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Our mission is to promote excellence in clinical diagnosis, research, technical development, and education in cardiovascular imaging in Europe.
Our mission is to promote excellence in research, practice, education and policy in cardiovascular health, primary and secondary prevention.
Our mission is to reduce the burden of cardiovascular disease in Europe through percutaneous cardiovascular interventions.
Our mission is to improve the quality of life of the population by reducing the impact of cardiac rhythm disturbances and reduce sudden cardiac death.
Our mission is to improve quality of life and longevity, through better prevention, diagnosis and treatment of heart failure, including the establishment of networks for its management, education and research.
The ESC Working Groups' goal is to stimulate and disseminate scientific knowledge in different fields of cardiology.
The ESC Councils' goal is to share knowledge among medical professionals practising in specific cardiology domains.
OUR MISSION: TO REDUCE THE BURDEN OF CARDIOVASCULAR DISEASE
Report prepared by Assoc. Prof. Gabriel Kamensky with assistance and advice from:
National CVD Prevention Coordinator for Slovakia:
Assoc. Prof. , MD, PhD, FESC
Non-invasive and general cardiologist
Vth Internal Clinic, University Hospital Bratislava, The Department of Noninvasive Cardiovascular Diagnostics, Bratislava, Slovakia
The health care system in Slovakia is based on universal coverage, compulsory health insurance, a basic benefit package and a competitive insurance model with selective contracting and flexible pricing. Health care, with exceptions, is provided to insured for free through benefits-in-kind. At the end of 2013, there were registered 13 022 healthcare establishments in the operation of 11 904 healthcare providers. The outpatient healthcare establishments accounted for 78 %, institutional healthcare establishments for 1.4 %. The healthcare in these establishments was provided by 24 049.08 work positions of independent healthcare professionals.
Total health spending accounted for 8.1% of gross domestic product (GDP) in the Slovak Republic in 2012, lower than the average of 9.3% in OECD countries.
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The average life span in Slovakia is 72.5 years for men (about 5 years lower than the EU) and 79,9 years for women (about 3,20 years lower compared to the EU average). The sex-based difference in the average life span has changed over the last 10 years about 2,5 vs. 2,2 years. The age-standardised death rate (SDR) for cardiovascular diseases has decreased since 2004 by 26%. Nevertheless, it is still 50% higher compared to the average SDR in the EU (58% higher in men and 43% higher in women).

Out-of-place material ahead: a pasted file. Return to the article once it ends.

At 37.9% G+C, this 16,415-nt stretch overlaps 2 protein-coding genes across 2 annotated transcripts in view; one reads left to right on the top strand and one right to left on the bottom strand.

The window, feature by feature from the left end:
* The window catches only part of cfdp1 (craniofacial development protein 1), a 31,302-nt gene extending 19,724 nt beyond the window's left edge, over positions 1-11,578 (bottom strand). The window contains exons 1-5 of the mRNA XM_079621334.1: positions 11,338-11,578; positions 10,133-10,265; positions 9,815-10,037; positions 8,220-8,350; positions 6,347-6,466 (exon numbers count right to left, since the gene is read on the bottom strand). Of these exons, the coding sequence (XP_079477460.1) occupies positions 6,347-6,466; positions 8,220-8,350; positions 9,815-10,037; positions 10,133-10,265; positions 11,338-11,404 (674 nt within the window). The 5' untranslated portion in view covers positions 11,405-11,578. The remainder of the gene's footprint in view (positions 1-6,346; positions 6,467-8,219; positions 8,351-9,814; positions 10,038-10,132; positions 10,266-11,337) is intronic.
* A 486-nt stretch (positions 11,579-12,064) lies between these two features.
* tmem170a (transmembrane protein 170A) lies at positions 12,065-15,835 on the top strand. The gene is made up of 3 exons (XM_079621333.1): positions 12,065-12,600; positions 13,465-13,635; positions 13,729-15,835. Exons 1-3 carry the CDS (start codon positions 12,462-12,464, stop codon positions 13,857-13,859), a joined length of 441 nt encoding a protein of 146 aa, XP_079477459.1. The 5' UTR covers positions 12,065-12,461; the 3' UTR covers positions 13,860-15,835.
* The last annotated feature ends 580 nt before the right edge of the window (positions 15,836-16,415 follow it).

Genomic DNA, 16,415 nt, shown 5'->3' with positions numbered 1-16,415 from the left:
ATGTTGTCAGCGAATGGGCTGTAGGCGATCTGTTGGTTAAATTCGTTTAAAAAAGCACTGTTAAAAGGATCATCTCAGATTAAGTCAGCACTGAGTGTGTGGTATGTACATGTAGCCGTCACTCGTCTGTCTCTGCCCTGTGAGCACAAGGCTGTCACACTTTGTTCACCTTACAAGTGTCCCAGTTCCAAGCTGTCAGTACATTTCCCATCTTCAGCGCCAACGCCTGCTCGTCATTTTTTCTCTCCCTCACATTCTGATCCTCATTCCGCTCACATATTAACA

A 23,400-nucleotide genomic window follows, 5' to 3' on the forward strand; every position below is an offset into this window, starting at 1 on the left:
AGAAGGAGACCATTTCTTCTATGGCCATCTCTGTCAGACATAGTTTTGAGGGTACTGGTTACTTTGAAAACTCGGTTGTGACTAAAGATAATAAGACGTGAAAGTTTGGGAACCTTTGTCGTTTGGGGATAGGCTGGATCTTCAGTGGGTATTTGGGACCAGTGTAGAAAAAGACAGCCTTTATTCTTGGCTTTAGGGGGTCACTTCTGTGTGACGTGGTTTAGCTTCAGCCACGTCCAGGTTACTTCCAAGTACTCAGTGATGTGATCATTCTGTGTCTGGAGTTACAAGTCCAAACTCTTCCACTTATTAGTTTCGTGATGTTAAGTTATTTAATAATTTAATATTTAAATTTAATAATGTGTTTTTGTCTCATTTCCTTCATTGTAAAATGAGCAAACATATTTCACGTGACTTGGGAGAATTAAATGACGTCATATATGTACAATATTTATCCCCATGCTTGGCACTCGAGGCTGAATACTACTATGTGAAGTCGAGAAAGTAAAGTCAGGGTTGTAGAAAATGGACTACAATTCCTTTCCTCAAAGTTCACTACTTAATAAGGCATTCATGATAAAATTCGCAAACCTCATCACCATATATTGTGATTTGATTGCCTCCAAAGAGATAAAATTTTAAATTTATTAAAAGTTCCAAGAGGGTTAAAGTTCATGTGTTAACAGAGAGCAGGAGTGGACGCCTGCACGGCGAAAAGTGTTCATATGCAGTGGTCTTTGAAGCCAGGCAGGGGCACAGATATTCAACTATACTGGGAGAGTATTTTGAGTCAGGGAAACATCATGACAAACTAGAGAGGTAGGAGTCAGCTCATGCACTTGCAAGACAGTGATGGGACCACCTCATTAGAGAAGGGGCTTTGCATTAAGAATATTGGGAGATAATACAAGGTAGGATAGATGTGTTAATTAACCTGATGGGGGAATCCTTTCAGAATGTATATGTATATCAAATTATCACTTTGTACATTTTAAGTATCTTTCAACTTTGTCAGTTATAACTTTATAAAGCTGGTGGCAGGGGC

Table 1: The prevalence of the main CV risk factors in Slovakia (2012)
The main authorities acting in the prevention area are:
First stage of rehabilitation starts from the rule in the cardiology or heart surgery departments. The second stage is usually provided by specialised rehabilitation centres. Some of them are hospital-based, but most patients participate in 3-4 weeks rehabilitation programmes consisting of group-based therapies (exercise training, relaxation and stress management training, education therapy and lifestyle change therapy) usually in specialised cardiac rehabilitation centres. There are 7 active cardiac rehabilitation centres nowadays in Slovakia.
Approximately 60 % of all patients undergoing heart surgery or suffering from an acute coronary syndrome participate in a second stage of rehabilitation programme (up till 3 months post-event). In contrast, 74% of the patients, mostly those after revascularisation on peripheral arteries, participate in the third stage of rehabilitation.
Note: The content of this article reflects the personal opinion of the author/s and is not necessarily the official position of the European Society of Cardiology.
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